Europe needs to spend €1 trillion on building low-carbon power plants and overhauling its ageing electricity grid system by 2020. This figure, roughly the equivalent of eight bail-outs for Greece, will be formally announced by the European Commission next month (10 November), with further details to follow a week later (17 November).
According to a draft of the Commission’s infrastructure paper, almost half the money is needed for new electricity generation, especially offshore wind farms and marine energy, as well as upgrading existing power plants, which could mean equipping coal-fired power plants with carbon capture and storage technology.
A further €600 billion is needed to overhaul Europe’s antiquated electricity grid: building new lines, adding facilities to store renewable energy and ‘smart’ technology to the grid. Updating the grid is an urgent priority: the current grid system was built for a world powered by coal, gas or nuclear energy, which was generated near population centres. Future electricity supply will increasingly come from more remote places on Europe’s northern and southern fringes, such as off-shore wind farms or solar panels.
Part of this spending will be directed to big energy projects of European-wide interest. For the Commission, these include a ‘Baltic Interconnection Plan’ to link the Baltic countries to the rest of the EU, making them less reliant on Russian gas; the ‘Southern Gas Corridor’, to bring gas from the Caspian and Middle East; a ‘Mediterranean Energy Ring’ to reap the abundant solar and wind energy from countries around that shoreline; better east-west connections across Europe; and a giant offshore grid in the North Sea.
The total bill could add up to €2tn by 2030. But analysts say this is not an impossibly large figure, when compared to money spent on telecoms infrastructure.
“If you look at it in the context of the European economy it is not a vast amount of money,” says Tom Brookes, a director at the European Climate Foundation (ECF).
“None of our current generation capacity will be online in 2050. It all needs to be re-built. Regardless of how we do it we do have to replace Europe’s energy-generation capacity in the next 40 years.”
The important question, he says, is to stimulate investment to promote green technology, rather than carrying on building coal-fired power plants. “Generating power is not the only problem that we are trying to solve here,” says Brookes.
Without green infrastructure, meeting the EU’s climate-change goals will become harder, perhaps impossible. The 2020 target of generating 20% of power from renewable sources means that 33% of all electricity will come from renewable sources, compared to around 16% now. But even more long-term goals could be put at risk by failure to make early investments.
The ECF has argued that delaying new investments would make the final cost of a low-carbon electricity system by 2050 more expensive. Even a delay of five years, until 2015, would push up costs. It would place more demands on the construction industry, and would mean that old infrastructure, such as coal-fired power stations, would still be built, requiring costly retro-fitting at a later stage.
Brookes says a delay of ten years could mean spending €90bn on infrastructure a year by 2035, compared to €65bn a year in 2025.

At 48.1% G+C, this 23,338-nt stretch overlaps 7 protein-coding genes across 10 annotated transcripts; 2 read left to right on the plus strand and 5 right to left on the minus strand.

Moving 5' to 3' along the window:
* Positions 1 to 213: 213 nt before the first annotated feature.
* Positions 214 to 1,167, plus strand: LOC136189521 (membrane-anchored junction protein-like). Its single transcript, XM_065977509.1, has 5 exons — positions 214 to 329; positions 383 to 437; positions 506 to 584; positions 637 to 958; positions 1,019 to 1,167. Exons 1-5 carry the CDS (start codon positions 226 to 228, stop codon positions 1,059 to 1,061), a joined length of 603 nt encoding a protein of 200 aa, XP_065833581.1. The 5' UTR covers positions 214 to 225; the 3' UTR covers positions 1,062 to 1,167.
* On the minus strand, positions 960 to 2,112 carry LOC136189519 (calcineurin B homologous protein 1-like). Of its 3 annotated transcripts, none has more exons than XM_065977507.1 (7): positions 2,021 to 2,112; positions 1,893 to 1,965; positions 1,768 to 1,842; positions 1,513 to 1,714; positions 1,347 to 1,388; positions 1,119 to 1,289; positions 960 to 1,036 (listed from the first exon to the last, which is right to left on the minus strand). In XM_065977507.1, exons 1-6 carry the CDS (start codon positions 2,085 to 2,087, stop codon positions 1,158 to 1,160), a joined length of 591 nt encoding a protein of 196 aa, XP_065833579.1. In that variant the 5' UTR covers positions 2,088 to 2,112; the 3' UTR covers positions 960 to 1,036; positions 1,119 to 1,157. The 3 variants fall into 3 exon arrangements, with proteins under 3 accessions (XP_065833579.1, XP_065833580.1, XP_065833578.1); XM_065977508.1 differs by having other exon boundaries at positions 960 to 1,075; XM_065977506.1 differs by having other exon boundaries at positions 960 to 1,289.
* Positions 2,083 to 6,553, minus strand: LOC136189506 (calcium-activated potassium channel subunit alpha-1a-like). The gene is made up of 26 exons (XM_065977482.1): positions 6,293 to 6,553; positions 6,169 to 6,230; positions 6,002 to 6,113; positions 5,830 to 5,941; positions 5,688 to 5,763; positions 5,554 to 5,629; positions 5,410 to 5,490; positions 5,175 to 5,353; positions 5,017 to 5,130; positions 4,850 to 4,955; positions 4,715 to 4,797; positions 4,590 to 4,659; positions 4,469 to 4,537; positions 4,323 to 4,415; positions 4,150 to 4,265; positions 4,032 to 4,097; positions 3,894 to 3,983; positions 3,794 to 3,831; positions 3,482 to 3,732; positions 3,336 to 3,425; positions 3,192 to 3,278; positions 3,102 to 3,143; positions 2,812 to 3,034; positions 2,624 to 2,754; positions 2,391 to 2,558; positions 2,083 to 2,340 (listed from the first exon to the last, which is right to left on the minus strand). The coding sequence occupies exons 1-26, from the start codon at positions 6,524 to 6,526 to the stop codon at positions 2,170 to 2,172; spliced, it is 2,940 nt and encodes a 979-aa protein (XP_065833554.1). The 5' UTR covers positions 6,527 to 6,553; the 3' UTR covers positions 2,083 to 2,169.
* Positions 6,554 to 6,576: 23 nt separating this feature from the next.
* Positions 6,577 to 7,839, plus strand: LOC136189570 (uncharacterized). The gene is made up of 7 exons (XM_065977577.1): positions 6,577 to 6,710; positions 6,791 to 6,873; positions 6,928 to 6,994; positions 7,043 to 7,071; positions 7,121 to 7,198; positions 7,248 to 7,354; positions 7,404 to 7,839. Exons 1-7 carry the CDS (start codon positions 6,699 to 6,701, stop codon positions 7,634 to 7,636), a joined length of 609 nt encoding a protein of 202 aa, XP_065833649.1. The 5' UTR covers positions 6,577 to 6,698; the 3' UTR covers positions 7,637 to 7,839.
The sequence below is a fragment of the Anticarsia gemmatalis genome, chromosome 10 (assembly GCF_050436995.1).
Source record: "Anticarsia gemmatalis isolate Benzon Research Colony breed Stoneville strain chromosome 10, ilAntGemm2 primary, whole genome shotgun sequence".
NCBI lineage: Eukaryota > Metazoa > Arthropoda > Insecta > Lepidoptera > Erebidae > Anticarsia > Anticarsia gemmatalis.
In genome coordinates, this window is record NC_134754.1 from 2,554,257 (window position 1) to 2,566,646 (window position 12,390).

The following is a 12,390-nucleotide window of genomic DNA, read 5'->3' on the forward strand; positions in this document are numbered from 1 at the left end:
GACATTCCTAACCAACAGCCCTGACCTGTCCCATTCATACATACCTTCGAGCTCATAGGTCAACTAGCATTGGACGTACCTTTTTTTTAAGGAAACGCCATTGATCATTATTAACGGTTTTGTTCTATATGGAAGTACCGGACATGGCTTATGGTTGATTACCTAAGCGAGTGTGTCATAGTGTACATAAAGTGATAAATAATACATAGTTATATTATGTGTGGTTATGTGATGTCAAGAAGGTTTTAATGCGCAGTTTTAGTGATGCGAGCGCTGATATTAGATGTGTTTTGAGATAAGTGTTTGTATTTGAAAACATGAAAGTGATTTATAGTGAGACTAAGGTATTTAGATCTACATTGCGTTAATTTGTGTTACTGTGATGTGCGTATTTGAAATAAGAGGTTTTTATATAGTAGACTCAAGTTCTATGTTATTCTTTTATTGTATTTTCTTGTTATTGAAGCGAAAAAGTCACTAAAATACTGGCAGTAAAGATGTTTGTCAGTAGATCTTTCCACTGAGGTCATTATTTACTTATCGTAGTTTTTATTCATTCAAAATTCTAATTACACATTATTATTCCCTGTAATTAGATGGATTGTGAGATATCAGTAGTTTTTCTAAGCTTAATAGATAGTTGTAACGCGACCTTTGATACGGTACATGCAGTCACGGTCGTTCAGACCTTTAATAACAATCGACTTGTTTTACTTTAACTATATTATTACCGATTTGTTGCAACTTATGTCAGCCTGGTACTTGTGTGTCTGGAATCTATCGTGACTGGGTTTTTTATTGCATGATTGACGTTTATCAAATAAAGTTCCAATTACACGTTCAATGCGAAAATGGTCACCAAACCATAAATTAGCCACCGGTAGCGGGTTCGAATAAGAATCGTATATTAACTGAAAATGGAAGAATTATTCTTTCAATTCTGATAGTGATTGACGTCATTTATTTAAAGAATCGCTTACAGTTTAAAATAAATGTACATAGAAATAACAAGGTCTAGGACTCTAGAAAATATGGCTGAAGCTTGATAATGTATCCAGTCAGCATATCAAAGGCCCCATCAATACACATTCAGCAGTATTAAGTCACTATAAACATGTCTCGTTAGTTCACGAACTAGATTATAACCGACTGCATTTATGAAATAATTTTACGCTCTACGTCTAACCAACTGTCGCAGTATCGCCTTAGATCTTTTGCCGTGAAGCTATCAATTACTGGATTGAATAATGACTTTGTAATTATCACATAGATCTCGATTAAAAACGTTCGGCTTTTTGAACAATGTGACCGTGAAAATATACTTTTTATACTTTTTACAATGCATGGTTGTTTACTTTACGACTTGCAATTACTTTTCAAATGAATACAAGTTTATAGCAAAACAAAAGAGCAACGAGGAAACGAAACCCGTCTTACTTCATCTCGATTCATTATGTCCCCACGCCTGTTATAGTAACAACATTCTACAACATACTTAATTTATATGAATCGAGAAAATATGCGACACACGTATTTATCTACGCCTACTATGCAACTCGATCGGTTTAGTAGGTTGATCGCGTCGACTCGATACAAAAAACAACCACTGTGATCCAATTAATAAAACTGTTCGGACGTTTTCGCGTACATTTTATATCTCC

The Commission expects that much of the €1tn will come from the private sector. The existence of 2020 climate-change targets has already been “a major driving force” in stimulating investments, says Daniel Dobbeni, president of the European Network of Transmission System Operators for Electricity (ENTSO-E), representing the companies in charge of high-voltage electricity transmission in 34 countries.
But this will not be enough. The companies that operate the high-voltage network (transmission system operators) also want the process of getting permits to build new lines made easier. The major stumbling block is resistance from people who don’t want new power lines in their backyard. Cross-border projects can face the biggest objections, because people often imagine there will be few local benefits.
According to ENTSO-E, the gap between planning and commissioning a power line can be as long as ten years. “This is not an easy issue,” says Dobbeni. “You need to tackle the concerns of citizens in member states, but if this [planning permission issue] is not accelerated we will not reach the 2020 targets.”
The Commission is topropose a new fast-track process for permits for power infrastructure, especially targeted at projects of European interest. But this risks a backlash from people objecting to unsightly power cables. The Commission is considering time limits of five years for a final decision on building new power lines.
Another idea is obliging national governments to establish contact points to deal with communication issues involving project developers and local, regional and national authorities.
In the short term, the biggest problem may be finding public money to kickstart the risky projects that the private sector will not finance. For instance, the Commission envisages that €100bn of public money will be needed to stimulate investment in grids.
In the Commission’s view, public money will be especially important for pan-European projects, where the sums often do not add up for any single member state because the benefits are shared between several of them.
The Commission’s energy department wants more EU funds for energy projects in the next seven-year EU budget period (2014-20). This money would be used to fund grants, for subsidised loans and to provide other financial incentives to speed up the development of new technologies.
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